The Eastern Mediterranean dispute: is there light at the end of the tunnel?

Unilateralism from some stakeholders in the Eastern Mediterranean is stalling genuine efforts to find a resolution to the dispute.

The international community has long failed to resolve the Eastern Mediterranean dispute. There were so many missed opportunities that the disagreements are a major hindrance for the region’s development.

Fortunately, though, a new regional concord took place between Libya and Turkey that can help to move the issue forward. The latter has agreed to limit their maritime jurisdictions in compliance with international law.

Such a development has the potential to boost the chance for a negotiated solution in the Eastern Mediterranean, as some regional actors, such as Greece, Greek Cyprus, and Egypt, will recognise that it is better to negotiate a new regional partnership that includes all actors, rather than trying to isolate Turkey and the Turkish Republic of Northern Cyprus, and prevent them from their legitimate rights in accessing their share of the region’s wealth.

In spite of Turkey’s willingness to engage in dialogue and find a political settlement, the statements emanating from Greek and Egyptian diplomats are not encouraging. The latter parties tend to fuel the conflict instead of creating the conditions necessary for a peaceful long-term solution.

For instance, Greek Foreign Minister Nikos Dendias stated that the Turkey-Libya agreement “ignores something that is blatantly obvious, which is that between those two countries, there is the largest geographical landmass of Crete.”

In a similar vein, Egypt’s official statement reiterated Dendias’s statement describing the signing of the Turkey-Libya accord as “illegal”.

These statements have shock value but bring nothing positive to the table, do not help in finding a resolution, and will not result in regional prosperity. It must be clear to all that a negotiated solution is the only way out in the Eastern Mediterranean.

Even so, the international community does not seem to be actively seeking the formation of a common platform for cooperation. Statements coming out of the EU and from US officials are detached from reality. It must be clear by now that Turkey’s geopolitical significance is too important to be ignored and any attempt to isolate or bypass Ankara will only be counterproductive.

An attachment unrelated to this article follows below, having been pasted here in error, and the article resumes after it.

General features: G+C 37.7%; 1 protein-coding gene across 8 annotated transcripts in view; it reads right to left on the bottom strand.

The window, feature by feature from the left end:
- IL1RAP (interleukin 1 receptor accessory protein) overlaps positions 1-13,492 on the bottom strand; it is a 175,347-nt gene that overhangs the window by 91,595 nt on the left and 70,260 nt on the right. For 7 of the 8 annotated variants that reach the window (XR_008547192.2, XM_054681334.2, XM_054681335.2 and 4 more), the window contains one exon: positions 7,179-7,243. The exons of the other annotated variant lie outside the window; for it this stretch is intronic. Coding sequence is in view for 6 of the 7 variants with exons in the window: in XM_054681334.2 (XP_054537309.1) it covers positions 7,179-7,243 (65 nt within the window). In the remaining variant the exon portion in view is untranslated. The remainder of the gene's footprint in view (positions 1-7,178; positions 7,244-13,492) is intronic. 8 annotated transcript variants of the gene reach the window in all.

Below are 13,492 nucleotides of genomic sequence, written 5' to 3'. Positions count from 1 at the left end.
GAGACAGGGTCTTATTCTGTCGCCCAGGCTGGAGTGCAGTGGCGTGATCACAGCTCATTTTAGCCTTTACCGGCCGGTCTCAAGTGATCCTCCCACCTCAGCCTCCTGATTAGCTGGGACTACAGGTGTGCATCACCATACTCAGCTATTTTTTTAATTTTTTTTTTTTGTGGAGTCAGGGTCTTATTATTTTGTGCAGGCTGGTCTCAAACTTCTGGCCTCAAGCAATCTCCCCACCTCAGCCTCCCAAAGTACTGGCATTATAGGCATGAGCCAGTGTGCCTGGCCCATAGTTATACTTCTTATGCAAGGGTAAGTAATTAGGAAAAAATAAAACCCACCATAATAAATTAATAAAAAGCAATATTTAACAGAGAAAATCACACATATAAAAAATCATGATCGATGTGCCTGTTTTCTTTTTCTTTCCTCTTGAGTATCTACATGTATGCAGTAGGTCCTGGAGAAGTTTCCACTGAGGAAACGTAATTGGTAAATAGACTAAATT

Unfortunately, international tensions in the Eastern Mediterranean are becoming chronic. However, there is still a chance for a solution if global powers and regional actors show the necessary goodwill to develop an inclusive political consensus.

On the other hand, unbridled greed for wealth and power seems to dictate actions, as there are trillions of cubic meters of natural gas in the Eastern Mediterranean at stake. Therefore, Greece, Greek Cypriots, Egypt and Israel have started to exploit the discovered resources by signing deals with international energy giants.

Acting unilaterally, and in disregard of international law, these countries sought to monopolise the energy wealth and sought to exclude other legitimate claims like Turkey and the Turkish Republic of Northern Cyprus. These one-sided steps in a disputed zone endanger international and regional stability.

In this context, the agreement between Libya and Turkey is a significant model in settling conflicts and leaving the doors open to negotiating disputes with other countries in the region.

Finding a settlement is still a distant prospect without the involvement of all stakeholders, and the international community and regional countries have a long way to go before understanding the realities.

It is clear, though, that Turkey has become an important ‘pan-regional energy hub’ through TANAP project. It is a reliable indicator of how beneficial Turkey can be as an efficient route to European markets. In addition, the isolation of Turkey in the energy sector will considerably limit the exploitation of gas resources in the Levant Basin.

It is time for the United States, the European Union, and other major players to be pragmatic and seek to achieve a win-win situation for all parties. Failure to do so will be detrimental to all, not least to the international energy giants keen to make substantial gains out of this region.

Source: TRTWorld

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